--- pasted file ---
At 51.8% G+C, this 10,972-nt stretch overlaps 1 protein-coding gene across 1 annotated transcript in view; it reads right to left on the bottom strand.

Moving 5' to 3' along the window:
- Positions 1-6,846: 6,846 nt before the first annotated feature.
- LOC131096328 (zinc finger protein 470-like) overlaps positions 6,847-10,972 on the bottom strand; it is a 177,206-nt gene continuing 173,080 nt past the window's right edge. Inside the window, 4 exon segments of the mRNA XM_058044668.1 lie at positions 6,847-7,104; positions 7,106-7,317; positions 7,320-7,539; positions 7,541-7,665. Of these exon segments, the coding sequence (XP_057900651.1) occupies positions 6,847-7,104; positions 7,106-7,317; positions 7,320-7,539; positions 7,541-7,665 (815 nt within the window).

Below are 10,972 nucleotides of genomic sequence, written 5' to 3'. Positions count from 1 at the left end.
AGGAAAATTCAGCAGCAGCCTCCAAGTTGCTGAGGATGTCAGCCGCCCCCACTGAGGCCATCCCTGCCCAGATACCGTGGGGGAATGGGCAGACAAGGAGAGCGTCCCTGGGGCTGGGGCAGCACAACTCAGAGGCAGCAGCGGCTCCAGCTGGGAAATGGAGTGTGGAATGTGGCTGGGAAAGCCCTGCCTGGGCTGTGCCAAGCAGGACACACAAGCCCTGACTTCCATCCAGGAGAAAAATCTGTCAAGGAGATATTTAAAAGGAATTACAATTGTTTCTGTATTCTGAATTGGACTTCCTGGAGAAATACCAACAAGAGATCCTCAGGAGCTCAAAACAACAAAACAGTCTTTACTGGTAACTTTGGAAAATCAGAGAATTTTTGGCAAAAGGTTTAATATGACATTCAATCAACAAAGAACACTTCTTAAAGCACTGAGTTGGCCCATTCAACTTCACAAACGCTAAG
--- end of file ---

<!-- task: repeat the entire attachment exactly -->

At 51.8% G+C, this 10,972-nt stretch overlaps 1 protein-coding gene across 1 annotated transcript in view; it reads right to left on the bottom strand.

Moving 5' to 3' along the window:
- Positions 1-6,846: 6,846 nt before the first annotated feature.
- LOC131096328 (zinc finger protein 470-like) overlaps positions 6,847-10,972 on the bottom strand; it is a 177,206-nt gene continuing 173,080 nt past the window's right edge. Inside the window, 4 exon segments of the mRNA XM_058044668.1 lie at positions 6,847-7,104; positions 7,106-7,317; positions 7,320-7,539; positions 7,541-7,665. Of these exon segments, the coding sequence (XP_057900651.1) occupies positions 6,847-7,104; positions 7,106-7,317; positions 7,320-7,539; positions 7,541-7,665 (815 nt within the window).

Below are 10,972 nucleotides of genomic sequence, written 5' to 3'. Positions count from 1 at the left end.
AGGAAAATTCAGCAGCAGCCTCCAAGTTGCTGAGGATGTCAGCCGCCCCCACTGAGGCCATCCCTGCCCAGATACCGTGGGGGAATGGGCAGACAAGGAGAGCGTCCCTGGGGCTGGGGCAGCACAACTCAGAGGCAGCAGCGGCTCCAGCTGGGAAATGGAGTGTGGAATGTGGCTGGGAAAGCCCTGCCTGGGCTGTGCCAAGCAGGACACACAAGCCCTGACTTCCATCCAGGAGAAAAATCTGTCAAGGAGATATTTAAAAGGAATTACAATTGTTTCTGTATTCTGAATTGGACTTCCTGGAGAAATACCAACAAGAGATCCTCAGGAGCTCAAAACAACAAAACAGTCTTTACTGGTAACTTTGGAAAATCAGAGAATTTTTGGCAAAAGGTTTAATATGACATTCAATCAACAAAGAACACTTCTTAAAGCACTGAGTTGGCCCATTCAACTTCACAAACGCTAAG